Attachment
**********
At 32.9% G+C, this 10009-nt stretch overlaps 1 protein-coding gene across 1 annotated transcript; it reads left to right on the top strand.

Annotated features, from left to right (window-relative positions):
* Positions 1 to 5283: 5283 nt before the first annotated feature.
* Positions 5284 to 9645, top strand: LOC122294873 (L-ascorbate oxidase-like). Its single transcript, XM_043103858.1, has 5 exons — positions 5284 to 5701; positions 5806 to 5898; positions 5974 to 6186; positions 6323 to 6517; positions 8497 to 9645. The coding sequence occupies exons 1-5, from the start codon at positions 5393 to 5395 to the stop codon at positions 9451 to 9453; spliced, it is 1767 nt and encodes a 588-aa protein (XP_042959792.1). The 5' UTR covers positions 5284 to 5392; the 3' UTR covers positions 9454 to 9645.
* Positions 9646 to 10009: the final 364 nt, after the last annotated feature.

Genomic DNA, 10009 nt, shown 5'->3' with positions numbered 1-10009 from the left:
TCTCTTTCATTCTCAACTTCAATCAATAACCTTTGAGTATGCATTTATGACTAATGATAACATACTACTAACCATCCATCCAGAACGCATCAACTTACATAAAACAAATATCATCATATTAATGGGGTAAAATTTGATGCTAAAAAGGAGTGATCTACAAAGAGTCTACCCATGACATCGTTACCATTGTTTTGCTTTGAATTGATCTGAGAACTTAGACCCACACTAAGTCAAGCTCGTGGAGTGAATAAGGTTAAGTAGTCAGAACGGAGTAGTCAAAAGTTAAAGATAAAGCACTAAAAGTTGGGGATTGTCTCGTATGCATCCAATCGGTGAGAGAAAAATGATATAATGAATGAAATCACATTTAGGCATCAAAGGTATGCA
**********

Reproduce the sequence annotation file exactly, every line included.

At 32.9% G+C, this 10009-nt stretch overlaps 1 protein-coding gene across 1 annotated transcript; it reads left to right on the top strand.

Annotated features, from left to right (window-relative positions):
* Positions 1 to 5283: 5283 nt before the first annotated feature.
* Positions 5284 to 9645, top strand: LOC122294873 (L-ascorbate oxidase-like). Its single transcript, XM_043103858.1, has 5 exons — positions 5284 to 5701; positions 5806 to 5898; positions 5974 to 6186; positions 6323 to 6517; positions 8497 to 9645. The coding sequence occupies exons 1-5, from the start codon at positions 5393 to 5395 to the stop codon at positions 9451 to 9453; spliced, it is 1767 nt and encodes a 588-aa protein (XP_042959792.1). The 5' UTR covers positions 5284 to 5392; the 3' UTR covers positions 9454 to 9645.
* Positions 9646 to 10009: the final 364 nt, after the last annotated feature.

Genomic DNA, 10009 nt, shown 5'->3' with positions numbered 1-10009 from the left:
TCTCTTTCATTCTCAACTTCAATCAATAACCTTTGAGTATGCATTTATGACTAATGATAACATACTACTAACCATCCATCCAGAACGCATCAACTTACATAAAACAAATATCATCATATTAATGGGGTAAAATTTGATGCTAAAAAGGAGTGATCTACAAAGAGTCTACCCATGACATCGTTACCATTGTTTTGCTTTGAATTGATCTGAGAACTTAGACCCACACTAAGTCAAGCTCGTGGAGTGAATAAGGTTAAGTAGTCAGAACGGAGTAGTCAAAAGTTAAAGATAAAGCACTAAAAGTTGGGGATTGTCTCGTATGCATCCAATCGGTGAGAGAAAAATGATATAATGAATGAAATCACATTTAGGCATCAAAGGTATGCA